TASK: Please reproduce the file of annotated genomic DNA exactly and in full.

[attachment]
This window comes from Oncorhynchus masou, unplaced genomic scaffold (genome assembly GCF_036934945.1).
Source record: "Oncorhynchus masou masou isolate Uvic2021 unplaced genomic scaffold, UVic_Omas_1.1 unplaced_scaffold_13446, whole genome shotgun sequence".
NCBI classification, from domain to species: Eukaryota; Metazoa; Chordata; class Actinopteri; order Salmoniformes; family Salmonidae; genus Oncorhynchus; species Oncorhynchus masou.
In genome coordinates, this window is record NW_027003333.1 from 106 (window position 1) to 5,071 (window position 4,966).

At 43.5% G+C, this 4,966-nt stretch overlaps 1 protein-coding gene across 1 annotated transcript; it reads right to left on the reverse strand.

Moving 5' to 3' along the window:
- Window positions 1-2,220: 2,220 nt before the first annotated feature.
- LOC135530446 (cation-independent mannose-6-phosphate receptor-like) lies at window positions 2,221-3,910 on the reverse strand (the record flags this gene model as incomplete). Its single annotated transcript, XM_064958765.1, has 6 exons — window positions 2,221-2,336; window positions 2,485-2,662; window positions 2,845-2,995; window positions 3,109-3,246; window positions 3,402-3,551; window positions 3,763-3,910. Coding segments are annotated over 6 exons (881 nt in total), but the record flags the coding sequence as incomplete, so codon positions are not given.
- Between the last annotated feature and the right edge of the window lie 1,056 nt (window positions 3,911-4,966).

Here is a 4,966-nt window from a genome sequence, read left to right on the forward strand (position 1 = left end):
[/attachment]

This window comes from Oncorhynchus masou, unplaced genomic scaffold (genome assembly GCF_036934945.1).
Source record: "Oncorhynchus masou masou isolate Uvic2021 unplaced genomic scaffold, UVic_Omas_1.1 unplaced_scaffold_13446, whole genome shotgun sequence".
NCBI classification, from domain to species: Eukaryota; Metazoa; Chordata; class Actinopteri; order Salmoniformes; family Salmonidae; genus Oncorhynchus; species Oncorhynchus masou.
In genome coordinates, this window is record NW_027003333.1 from 106 (window position 1) to 5,071 (window position 4,966).

At 43.5% G+C, this 4,966-nt stretch overlaps 1 protein-coding gene across 1 annotated transcript; it reads right to left on the reverse strand.

Moving 5' to 3' along the window:
- Window positions 1-2,220: 2,220 nt before the first annotated feature.
- LOC135530446 (cation-independent mannose-6-phosphate receptor-like) lies at window positions 2,221-3,910 on the reverse strand (the record flags this gene model as incomplete). Its single annotated transcript, XM_064958765.1, has 6 exons — window positions 2,221-2,336; window positions 2,485-2,662; window positions 2,845-2,995; window positions 3,109-3,246; window positions 3,402-3,551; window positions 3,763-3,910. Coding segments are annotated over 6 exons (881 nt in total), but the record flags the coding sequence as incomplete, so codon positions are not given.
- Between the last annotated feature and the right edge of the window lie 1,056 nt (window positions 3,911-4,966).

Here is a 4,966-nt window from a genome sequence, read left to right on the forward strand (position 1 = left end):